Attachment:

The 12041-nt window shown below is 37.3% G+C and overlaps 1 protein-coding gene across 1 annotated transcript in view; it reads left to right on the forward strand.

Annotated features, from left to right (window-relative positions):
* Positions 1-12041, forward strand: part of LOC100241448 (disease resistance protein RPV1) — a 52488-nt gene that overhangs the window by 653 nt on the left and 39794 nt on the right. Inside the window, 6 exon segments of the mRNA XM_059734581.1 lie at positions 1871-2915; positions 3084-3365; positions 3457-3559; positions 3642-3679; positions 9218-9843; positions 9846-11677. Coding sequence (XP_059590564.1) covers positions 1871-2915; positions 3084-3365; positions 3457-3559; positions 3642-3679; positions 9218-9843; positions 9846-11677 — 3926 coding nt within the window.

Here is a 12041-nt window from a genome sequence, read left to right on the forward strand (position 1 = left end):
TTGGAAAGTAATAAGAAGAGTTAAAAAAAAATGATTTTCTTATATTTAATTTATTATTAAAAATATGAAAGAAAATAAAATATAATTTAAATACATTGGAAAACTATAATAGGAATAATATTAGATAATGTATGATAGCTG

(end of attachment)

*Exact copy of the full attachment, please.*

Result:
The 12041-nt window shown below is 37.3% G+C and overlaps 1 protein-coding gene across 1 annotated transcript in view; it reads left to right on the forward strand.

Annotated features, from left to right (window-relative positions):
* Positions 1-12041, forward strand: part of LOC100241448 (disease resistance protein RPV1) — a 52488-nt gene that overhangs the window by 653 nt on the left and 39794 nt on the right. Inside the window, 6 exon segments of the mRNA XM_059734581.1 lie at positions 1871-2915; positions 3084-3365; positions 3457-3559; positions 3642-3679; positions 9218-9843; positions 9846-11677. Coding sequence (XP_059590564.1) covers positions 1871-2915; positions 3084-3365; positions 3457-3559; positions 3642-3679; positions 9218-9843; positions 9846-11677 — 3926 coding nt within the window.

Here is a 12041-nt window from a genome sequence, read left to right on the forward strand (position 1 = left end):
TTGGAAAGTAATAAGAAGAGTTAAAAAAAAATGATTTTCTTATATTTAATTTATTATTAAAAATATGAAAGAAAATAAAATATAATTTAAATACATTGGAAAACTATAATAGGAATAATATTAGATAATGTATGATAGCTG